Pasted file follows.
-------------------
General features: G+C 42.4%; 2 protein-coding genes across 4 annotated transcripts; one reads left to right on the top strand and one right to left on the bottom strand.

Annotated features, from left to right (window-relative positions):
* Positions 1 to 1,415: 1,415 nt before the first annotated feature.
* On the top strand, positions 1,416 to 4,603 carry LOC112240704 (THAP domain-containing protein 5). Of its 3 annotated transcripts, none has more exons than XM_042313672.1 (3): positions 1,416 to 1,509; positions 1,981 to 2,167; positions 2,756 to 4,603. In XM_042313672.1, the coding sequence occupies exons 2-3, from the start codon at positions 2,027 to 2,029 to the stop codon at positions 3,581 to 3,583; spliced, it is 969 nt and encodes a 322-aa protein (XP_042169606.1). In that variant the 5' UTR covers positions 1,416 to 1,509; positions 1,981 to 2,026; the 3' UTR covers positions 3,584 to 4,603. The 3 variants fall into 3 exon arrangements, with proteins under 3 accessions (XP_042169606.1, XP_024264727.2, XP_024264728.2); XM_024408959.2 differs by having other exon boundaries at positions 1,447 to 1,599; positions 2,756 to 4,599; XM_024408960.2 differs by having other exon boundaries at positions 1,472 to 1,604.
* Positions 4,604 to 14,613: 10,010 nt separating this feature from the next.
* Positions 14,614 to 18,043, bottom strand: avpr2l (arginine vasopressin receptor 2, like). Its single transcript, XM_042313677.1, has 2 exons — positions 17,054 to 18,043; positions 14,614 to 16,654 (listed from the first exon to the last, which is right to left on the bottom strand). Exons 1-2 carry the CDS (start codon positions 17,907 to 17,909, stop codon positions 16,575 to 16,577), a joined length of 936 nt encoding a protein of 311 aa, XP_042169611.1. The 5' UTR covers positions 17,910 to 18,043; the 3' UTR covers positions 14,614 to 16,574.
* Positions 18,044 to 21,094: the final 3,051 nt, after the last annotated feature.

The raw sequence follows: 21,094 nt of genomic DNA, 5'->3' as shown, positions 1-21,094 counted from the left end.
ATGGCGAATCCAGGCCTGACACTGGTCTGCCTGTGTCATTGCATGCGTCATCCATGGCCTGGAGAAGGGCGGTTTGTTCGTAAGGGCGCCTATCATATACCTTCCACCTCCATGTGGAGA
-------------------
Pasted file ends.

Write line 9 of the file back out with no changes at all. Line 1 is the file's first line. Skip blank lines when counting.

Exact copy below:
ATGGCGAATCCAGGCCTGACACTGGTCTGCCTGTGTCATTGCATGCGTCATCCATGGCCTGGAGAAGGGCGGTTTGTTCGTAAGGGCGCCTATCATATACCTTCCACCTCCATGTGGAGA